(a) A closed timelike curve, in which p2 is a chronology-respecting system, and p1 is a time-traveling system that can jump from point tA to the past point tB through a spacetime wormhole, has the ability to interact with itself in the past. (b) In an open timelike curve (OTC), the system cannot interact with itself in the past. In the new study, physicists have theoretically shown that OTCs can violate Heisenberg’s uncertainty principle, provided p1 is entangled with p2. This proposal could be tested by performing experiments on entangled systems in Earth’s gravitational field. Credit: J. L. Pienaar, et al. ©2013 American Physical Society

Curves in spacetime violate Heisenberg’s uncertainty principle

February 19, 2013 by Lisa Zyga

(Phys.org)—If an object traveling through spacetime can loop back in time in a certain way, then its trajectory can allow a pair of its components to be measured with perfect accuracy, violating Heisenberg’s uncertainty principle. This new finding involves a particular trajectory called an open timelike curve (OTC), which is a special case of a closed timelike curve (CTC), a theoretical concept that has previously provoked controversy because it raises the possibility of traveling backwards in time.

According to Heisenberg’s uncertainty principle, measurements of any pair of variables must have at least a minimum amount of error. The most well-known example of the pair of variables is position and momentum, but the principle applies to any two variables that have a mathematical relationship which makes them conjugate variables. The uncertainty principle is thought to be an inherent property of quantum systems due to their wave-particle duality, rather than any observational limitations. Although previous studies have found that CTC models can theoretically violate the uncertainty principle, nobody knew that this could happen for the special case of an OTC.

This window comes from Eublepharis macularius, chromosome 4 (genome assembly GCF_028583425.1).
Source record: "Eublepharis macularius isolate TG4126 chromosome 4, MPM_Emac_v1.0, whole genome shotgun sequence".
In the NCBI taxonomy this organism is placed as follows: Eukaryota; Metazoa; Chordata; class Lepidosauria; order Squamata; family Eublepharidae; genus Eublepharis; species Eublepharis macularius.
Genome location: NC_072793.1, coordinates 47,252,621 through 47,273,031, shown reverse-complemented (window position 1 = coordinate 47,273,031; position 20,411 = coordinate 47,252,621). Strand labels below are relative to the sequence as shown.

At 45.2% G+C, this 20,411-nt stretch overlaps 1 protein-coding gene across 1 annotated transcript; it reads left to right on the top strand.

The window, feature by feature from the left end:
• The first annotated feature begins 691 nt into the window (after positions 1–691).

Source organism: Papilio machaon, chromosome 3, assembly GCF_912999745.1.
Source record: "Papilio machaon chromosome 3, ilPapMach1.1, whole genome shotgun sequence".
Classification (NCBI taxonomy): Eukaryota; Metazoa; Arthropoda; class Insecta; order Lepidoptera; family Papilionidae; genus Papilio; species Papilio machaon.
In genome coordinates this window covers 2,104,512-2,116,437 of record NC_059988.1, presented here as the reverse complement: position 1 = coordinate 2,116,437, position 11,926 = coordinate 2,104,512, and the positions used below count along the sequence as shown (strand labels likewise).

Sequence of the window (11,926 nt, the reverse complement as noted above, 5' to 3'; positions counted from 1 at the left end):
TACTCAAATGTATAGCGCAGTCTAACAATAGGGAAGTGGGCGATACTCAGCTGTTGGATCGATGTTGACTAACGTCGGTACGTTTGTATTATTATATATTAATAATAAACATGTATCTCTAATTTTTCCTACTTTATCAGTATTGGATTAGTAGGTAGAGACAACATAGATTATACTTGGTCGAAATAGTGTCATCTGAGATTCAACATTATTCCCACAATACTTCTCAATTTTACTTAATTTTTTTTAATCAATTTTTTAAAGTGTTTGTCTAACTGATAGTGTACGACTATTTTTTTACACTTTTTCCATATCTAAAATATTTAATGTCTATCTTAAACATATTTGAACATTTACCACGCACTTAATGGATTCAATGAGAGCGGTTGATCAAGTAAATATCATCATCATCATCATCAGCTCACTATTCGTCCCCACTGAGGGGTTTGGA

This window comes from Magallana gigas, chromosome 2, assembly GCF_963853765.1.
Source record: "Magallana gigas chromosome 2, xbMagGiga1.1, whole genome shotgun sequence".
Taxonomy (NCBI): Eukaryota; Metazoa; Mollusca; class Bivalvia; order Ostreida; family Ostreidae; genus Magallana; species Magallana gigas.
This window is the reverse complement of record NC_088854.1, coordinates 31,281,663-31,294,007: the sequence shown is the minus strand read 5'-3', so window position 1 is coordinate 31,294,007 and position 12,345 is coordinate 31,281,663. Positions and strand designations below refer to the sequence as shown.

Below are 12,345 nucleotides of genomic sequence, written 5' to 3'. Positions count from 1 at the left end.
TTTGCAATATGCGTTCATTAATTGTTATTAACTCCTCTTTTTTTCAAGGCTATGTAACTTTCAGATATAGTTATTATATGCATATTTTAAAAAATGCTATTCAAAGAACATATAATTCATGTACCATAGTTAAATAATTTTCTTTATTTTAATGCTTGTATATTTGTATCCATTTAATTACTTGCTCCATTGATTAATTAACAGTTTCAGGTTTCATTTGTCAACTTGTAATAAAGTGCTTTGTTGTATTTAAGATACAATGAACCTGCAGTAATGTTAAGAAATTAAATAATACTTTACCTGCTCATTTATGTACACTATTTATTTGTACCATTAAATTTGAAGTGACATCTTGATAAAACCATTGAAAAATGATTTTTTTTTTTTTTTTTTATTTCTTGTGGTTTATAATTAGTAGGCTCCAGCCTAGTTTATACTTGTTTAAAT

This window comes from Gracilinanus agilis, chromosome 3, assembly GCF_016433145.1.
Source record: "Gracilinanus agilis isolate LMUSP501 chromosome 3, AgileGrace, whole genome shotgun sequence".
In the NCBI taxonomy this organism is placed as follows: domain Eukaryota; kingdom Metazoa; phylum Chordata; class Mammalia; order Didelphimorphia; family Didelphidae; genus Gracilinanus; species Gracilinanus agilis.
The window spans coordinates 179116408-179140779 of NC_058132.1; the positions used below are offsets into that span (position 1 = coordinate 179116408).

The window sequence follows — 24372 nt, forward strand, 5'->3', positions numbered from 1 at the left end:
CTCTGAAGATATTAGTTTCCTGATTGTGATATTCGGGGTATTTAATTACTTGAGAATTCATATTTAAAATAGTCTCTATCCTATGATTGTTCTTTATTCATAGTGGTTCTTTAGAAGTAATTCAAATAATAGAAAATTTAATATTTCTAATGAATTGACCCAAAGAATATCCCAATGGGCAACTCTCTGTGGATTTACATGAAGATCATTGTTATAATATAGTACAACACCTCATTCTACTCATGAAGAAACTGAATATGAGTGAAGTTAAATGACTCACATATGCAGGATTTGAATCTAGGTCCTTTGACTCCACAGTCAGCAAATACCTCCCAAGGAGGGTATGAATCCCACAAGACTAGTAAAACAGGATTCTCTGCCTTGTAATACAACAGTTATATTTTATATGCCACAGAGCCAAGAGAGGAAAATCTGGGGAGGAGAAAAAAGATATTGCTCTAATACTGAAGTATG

Now, physicists Jacques Pienaar, Tim Ralph, and Casey Myers at The University of Queensland in Australia have theoretically shown that OTCs can allow scientists to measure a pair of conjugate variables of a quantum state to an arbitrary degree of accuracy forbidden by the uncertainty principle. The finding could have implications for quantum gravity and change the way that scientists view quantum uncertainty.

“There is some speculation that the Heisenberg uncertainty principle might be different in a future theory of quantum gravity,” Pienaar told Phys.org. “However, most of these studies suggest that quantum gravity will introduce more uncertainty. Our model suggests the complete opposite: that a theory of quantum gravity might actually remove the uncertainty of quantum mechanics.”

Read more: Curves in spacetime violate Heisenberg's uncertainty principle — phys.org.

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